also have a look at power consumption on overclocked components (f.e. CPUs increase quite dramaticaly with added voltage). IIRC the xbitlabs article did not take into account overclocking (I might be wrong, did not read into details there).
  • brybir - Monday, July 27, 2009 - link

    You keep referring to that article and after raeding it I do find it interesting. But all it says is that usage is trending downword. That trend is based on events that have already happened and then assuming what future events will occur with power draw based off similar past events.

    First, just because the trend is in one direction does not mean that it is going to continue that way in the future. That is to say that the past predicts the future which is simply not true.

    Second, it makes sense to me to spend $25 on a larger power supply than I need "right now" so that I do not have to worry about replacing the power supply later on. You can say that the general power draw will decrease over time but in each individual case that is not going to be necessarily true. I just went from a system with a 65W CPU and a ATI 4670 to a 125W CPU and a 4870 OC using the same power supply. Had I bought the power supply that exactly fit my previous system I would now have to buy a new power supply. So in my case buying a larger power supply has been a great idea and will save me from spending another $70 this time around. Who knows, since its a 550W supply maybe it will last me another three years.

  • Black Jacque - Monday, July 27, 2009 - link

    >First, just because the trend is in one direction does not mean that >it is going to continue that way in the future. That is to say that >the past predicts the future which is simply not true.

    You are joking, right?">

    If you understand how the past can predict the future, its no surprise that AMD improved their process and shaved 30W off this part's (AMD Phenom™ II X4 945) power consumption after a bit more than 5-months of production. (BTW, this part costs US$1 more than its 125W sibling at ZZF.)

    Looking into my crystal ball, I predict ~3 GHz 65W quad CPUs by either AMD or Intel within a year.
  • haplo602 - Monday, July 27, 2009 - link

    each system has at least a 2x PCIex16 board, so the higher watt PSU is an "insurance" for future upgrades.

    anyway the builds are unbalanced in my view. they get away with far too cheap displays.

    my current planed build is 1:1 in components vs lcd cost. My total component cost is about 600 euro, the display will cost me around 500 euro :-)

    but I am more looking at photo editing than gaming.
  • Black Jacque - Monday, July 27, 2009 - link

    >so the higher watt PSU is an "insurance" for future upgrades.

    "The recent, excellent Xbit Labs article "PC Power Consumption: How Many Watts Do We Need?" clearly illustrates that 750W PSUs are a waste of money in the mid-range when not going with SLI or Crossfire. This article shows the trend in PC parts is downward in power consumption."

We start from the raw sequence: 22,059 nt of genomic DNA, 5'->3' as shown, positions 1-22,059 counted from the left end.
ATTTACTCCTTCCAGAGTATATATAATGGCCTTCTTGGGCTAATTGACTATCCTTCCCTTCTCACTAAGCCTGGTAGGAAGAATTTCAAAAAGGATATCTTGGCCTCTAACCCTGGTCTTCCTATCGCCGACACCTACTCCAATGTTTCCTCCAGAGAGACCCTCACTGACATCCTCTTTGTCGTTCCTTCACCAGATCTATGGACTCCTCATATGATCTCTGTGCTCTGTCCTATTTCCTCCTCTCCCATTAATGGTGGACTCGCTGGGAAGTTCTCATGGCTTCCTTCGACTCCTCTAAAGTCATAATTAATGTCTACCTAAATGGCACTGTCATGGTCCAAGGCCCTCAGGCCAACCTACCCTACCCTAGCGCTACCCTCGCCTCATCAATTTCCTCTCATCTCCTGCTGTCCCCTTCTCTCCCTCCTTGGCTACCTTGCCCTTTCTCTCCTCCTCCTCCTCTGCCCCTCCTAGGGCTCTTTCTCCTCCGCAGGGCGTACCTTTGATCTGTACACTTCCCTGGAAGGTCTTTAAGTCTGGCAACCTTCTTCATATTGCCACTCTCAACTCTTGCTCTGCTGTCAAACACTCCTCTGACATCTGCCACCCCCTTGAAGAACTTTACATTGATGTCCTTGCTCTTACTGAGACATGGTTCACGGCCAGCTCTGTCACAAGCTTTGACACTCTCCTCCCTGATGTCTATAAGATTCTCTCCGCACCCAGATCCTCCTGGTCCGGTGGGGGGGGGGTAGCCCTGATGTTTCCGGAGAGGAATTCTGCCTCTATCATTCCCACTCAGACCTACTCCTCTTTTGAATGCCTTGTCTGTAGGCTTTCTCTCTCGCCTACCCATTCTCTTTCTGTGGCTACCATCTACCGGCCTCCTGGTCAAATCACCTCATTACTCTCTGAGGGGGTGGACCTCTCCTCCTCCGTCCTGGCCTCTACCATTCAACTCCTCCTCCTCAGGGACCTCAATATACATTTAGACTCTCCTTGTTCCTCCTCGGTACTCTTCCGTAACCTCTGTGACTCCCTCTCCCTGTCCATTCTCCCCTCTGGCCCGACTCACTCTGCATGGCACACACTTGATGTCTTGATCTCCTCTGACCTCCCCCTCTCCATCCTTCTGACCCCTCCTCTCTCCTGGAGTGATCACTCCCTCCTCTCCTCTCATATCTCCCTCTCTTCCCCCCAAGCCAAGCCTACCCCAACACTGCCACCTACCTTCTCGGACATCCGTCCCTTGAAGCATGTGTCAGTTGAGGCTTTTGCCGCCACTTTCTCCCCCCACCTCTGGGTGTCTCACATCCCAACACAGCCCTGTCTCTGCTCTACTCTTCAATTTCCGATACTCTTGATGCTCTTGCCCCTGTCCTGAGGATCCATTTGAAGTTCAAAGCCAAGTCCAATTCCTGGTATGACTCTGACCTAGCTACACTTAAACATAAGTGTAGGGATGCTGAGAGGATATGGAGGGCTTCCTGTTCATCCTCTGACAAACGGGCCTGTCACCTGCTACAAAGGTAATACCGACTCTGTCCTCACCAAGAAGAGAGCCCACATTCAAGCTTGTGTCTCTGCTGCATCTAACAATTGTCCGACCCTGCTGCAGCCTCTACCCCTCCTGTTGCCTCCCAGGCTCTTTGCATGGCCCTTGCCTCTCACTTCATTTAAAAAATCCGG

I can't even accept the idea of adding a second GPU later when they get less expensive. The general trend is the next generation of GPU outperforms the previous generation in Crossfire or SLI at a lower price.
  • erple2 - Monday, July 27, 2009 - link

    I suppose that's true. However, it's also true that the next generation of GPU also tends to consume more power than the previous generation. Normally, not 2x the power, but 20-50% more power isn't unheard of.

    Though, you're right. Buying a power supply strictly because it makes the PSU itself a little bit more future proof doesn't necessarily make that much sense. How often does the midrange buyer upgrade their systems? Every 2 years? 3 years? What's the reasonable lifetime of a PSU? 3 years? 5 years? Is it enough to last through a full upgrade cycle? If the answer is "yes", then it's certainly possible that buying a slightly higher end power supply can be worth it. You pay the extra 25 dollars now, but save 75 dollars for the next upgrade.

    Unless the next generation of chips use less power than the current gen, which I don't think is going to be the case (the only exception that I can think of in the x86 world was the move from Pentium 4 to Core2Duo), then buying a slightly larger power supply than necessary isn't necessarily a bad idea. Now, going with 750 Watts with a non-SLI, non-XFire setup does seem a bit silly.

    If you overclock, I don't know how that impacts the power consumption of the system, either. Maybe a study on that would be interesting?
  • erple2 - Monday, July 27, 2009 - link

    To be fair, the article also suggests that you can add a second graphics card for more performance at almost every step of the way.

    While it's true that 750W is substantially more than you'd need at these performance levels, please also see:">

    There's some (though not that much) more subtlety to the choice than just picking for max wattage.

    I suppose the argument could be made that you'd like to pick the PSU such that it's maximum efficiency is reached along where the system will spend the vast majority of it's time. The choice at the low end of the midrange seems spot on with 500-600W PSU's - they tend to reach their peak efficiencies in the 150-350W range, exactly where these lower midrange systems will consume from idle to maximum usage.
  • C'DaleRider - Monday, July 27, 2009 - link

    About the comment, "The Editors' Choice BFG Tech LS-550 power supply has been discontinued."

    You'd better tell BFG about this....they're still listing it on their website and, at least according to JG, product manager for BFG power supplies, they've just introduced a new updated LS-550.


    (Hint: just because Newegg doesn't stock it doesn't mean it has been discontinued.)
  • Wesley Fink - Monday, July 27, 2009 - link

    The current model that we tested and gave the Gold Editor's Choice award has been replaced with an updated model we have not tested. Newegg and others report the model we have tested has been discontinued.